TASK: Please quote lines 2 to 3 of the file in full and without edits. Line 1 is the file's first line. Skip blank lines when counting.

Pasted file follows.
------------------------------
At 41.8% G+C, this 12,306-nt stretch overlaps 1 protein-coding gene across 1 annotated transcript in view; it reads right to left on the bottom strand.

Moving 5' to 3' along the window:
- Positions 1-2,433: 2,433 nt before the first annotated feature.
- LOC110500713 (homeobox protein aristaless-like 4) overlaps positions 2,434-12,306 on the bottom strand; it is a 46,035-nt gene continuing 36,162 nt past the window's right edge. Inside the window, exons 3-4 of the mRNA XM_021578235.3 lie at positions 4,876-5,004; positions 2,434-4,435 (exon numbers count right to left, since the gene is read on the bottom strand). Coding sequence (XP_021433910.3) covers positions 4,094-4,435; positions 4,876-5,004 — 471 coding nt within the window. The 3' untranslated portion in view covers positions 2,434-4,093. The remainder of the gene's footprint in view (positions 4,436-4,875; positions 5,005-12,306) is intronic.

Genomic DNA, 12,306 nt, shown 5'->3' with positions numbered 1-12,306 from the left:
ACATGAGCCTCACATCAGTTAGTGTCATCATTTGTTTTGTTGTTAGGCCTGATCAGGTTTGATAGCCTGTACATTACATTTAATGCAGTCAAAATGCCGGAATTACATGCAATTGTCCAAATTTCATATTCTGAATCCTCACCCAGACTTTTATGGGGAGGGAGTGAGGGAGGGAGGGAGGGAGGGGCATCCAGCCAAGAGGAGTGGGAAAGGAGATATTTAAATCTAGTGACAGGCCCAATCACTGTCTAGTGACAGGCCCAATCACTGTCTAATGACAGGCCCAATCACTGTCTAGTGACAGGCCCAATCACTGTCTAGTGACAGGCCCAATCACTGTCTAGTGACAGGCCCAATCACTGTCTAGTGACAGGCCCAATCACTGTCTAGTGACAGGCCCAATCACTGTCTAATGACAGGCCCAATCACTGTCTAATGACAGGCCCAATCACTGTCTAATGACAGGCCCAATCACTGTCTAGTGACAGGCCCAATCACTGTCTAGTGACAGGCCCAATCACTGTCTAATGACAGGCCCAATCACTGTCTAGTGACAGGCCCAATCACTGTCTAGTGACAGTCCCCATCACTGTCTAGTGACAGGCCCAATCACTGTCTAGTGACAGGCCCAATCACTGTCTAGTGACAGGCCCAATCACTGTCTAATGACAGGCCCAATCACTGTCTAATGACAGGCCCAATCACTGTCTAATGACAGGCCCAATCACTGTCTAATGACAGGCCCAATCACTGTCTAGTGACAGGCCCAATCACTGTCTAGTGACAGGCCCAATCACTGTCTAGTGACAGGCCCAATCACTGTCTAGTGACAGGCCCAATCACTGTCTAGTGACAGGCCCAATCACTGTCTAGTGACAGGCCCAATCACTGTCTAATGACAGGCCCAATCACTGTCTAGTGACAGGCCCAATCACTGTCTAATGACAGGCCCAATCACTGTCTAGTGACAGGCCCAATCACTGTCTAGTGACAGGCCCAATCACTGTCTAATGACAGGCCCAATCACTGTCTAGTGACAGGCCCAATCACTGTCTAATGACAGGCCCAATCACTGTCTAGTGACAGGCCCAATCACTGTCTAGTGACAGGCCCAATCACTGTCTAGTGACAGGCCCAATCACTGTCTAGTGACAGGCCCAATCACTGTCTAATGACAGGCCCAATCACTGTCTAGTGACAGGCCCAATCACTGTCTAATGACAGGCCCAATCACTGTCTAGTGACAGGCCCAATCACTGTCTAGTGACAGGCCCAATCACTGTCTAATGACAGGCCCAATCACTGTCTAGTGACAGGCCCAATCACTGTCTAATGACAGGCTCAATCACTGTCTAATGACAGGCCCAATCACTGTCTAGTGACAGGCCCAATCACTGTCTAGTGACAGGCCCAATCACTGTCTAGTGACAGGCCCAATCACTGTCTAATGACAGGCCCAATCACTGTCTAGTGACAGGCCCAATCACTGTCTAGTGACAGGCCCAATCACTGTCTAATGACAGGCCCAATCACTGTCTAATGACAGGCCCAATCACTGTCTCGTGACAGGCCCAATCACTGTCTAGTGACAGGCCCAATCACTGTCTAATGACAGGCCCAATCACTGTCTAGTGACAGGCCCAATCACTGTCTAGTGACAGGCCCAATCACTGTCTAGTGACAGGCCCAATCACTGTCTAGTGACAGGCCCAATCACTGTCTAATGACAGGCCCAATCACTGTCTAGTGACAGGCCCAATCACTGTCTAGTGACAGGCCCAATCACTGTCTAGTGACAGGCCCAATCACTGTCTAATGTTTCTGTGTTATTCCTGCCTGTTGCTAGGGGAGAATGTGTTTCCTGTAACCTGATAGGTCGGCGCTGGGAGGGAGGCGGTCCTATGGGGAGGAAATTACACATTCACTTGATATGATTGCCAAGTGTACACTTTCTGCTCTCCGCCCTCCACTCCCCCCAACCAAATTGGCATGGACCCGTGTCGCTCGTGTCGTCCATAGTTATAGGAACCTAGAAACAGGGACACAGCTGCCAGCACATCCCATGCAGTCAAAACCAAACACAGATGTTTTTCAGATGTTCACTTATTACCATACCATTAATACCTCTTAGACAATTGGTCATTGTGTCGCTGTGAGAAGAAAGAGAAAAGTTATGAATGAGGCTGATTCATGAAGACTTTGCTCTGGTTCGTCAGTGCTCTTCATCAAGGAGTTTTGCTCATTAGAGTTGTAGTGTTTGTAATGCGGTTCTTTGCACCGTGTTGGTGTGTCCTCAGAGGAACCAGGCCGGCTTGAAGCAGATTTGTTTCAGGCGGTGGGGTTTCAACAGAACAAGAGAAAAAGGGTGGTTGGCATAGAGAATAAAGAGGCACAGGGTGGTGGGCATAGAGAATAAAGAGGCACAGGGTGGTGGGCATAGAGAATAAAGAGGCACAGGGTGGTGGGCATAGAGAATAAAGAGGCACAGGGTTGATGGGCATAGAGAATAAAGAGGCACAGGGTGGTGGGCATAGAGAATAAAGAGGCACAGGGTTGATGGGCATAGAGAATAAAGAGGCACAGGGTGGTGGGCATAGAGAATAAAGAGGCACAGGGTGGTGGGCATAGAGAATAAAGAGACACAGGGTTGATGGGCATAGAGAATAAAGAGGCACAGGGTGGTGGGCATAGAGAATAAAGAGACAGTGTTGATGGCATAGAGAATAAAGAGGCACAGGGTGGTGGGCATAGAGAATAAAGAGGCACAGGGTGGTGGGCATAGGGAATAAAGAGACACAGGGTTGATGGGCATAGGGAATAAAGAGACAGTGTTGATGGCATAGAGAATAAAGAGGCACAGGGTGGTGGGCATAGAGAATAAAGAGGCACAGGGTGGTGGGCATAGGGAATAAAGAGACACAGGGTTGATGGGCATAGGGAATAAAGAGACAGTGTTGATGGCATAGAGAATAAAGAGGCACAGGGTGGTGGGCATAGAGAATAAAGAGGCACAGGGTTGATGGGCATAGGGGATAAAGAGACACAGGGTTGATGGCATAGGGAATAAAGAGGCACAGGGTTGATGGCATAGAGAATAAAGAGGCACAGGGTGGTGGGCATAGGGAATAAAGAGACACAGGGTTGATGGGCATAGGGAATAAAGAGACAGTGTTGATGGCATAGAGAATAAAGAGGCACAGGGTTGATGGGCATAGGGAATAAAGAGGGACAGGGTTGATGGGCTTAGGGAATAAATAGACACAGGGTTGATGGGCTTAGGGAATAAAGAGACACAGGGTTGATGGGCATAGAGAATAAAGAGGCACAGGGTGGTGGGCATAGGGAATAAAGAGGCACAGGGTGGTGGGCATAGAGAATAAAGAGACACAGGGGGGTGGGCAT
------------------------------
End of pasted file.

Moving 5' to 3' along the window:
- Positions 1-2,433: 2,433 nt before the first annotated feature.